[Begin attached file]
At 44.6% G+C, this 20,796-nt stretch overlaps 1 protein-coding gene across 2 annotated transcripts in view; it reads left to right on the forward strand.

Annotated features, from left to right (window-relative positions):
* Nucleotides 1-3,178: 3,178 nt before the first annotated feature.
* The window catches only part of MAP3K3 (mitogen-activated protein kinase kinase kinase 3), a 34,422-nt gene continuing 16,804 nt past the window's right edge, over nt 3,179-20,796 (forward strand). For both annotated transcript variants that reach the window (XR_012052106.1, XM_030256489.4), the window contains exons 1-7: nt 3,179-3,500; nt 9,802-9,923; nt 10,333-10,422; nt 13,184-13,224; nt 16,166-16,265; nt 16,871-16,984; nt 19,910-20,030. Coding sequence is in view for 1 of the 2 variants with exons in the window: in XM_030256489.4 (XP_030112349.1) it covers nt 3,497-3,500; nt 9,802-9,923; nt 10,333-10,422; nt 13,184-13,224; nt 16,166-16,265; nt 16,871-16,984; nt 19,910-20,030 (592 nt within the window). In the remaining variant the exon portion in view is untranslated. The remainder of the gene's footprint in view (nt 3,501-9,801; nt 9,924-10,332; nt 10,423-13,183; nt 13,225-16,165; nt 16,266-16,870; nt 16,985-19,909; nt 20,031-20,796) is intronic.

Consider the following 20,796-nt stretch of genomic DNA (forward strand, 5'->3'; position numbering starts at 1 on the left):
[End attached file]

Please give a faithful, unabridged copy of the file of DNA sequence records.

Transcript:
At 44.6% G+C, this 20,796-nt stretch overlaps 1 protein-coding gene across 2 annotated transcripts in view; it reads left to right on the forward strand.

Annotated features, from left to right (window-relative positions):
* Nucleotides 1-3,178: 3,178 nt before the first annotated feature.
* The window catches only part of MAP3K3 (mitogen-activated protein kinase kinase kinase 3), a 34,422-nt gene continuing 16,804 nt past the window's right edge, over nt 3,179-20,796 (forward strand). For both annotated transcript variants that reach the window (XR_012052106.1, XM_030256489.4), the window contains exons 1-7: nt 3,179-3,500; nt 9,802-9,923; nt 10,333-10,422; nt 13,184-13,224; nt 16,166-16,265; nt 16,871-16,984; nt 19,910-20,030. Coding sequence is in view for 1 of the 2 variants with exons in the window: in XM_030256489.4 (XP_030112349.1) it covers nt 3,497-3,500; nt 9,802-9,923; nt 10,333-10,422; nt 13,184-13,224; nt 16,166-16,265; nt 16,871-16,984; nt 19,910-20,030 (592 nt within the window). In the remaining variant the exon portion in view is untranslated. The remainder of the gene's footprint in view (nt 3,501-9,801; nt 9,924-10,332; nt 10,423-13,183; nt 13,225-16,165; nt 16,266-16,870; nt 16,985-19,909; nt 20,031-20,796) is intronic.

Consider the following 20,796-nt stretch of genomic DNA (forward strand, 5'->3'; position numbering starts at 1 on the left):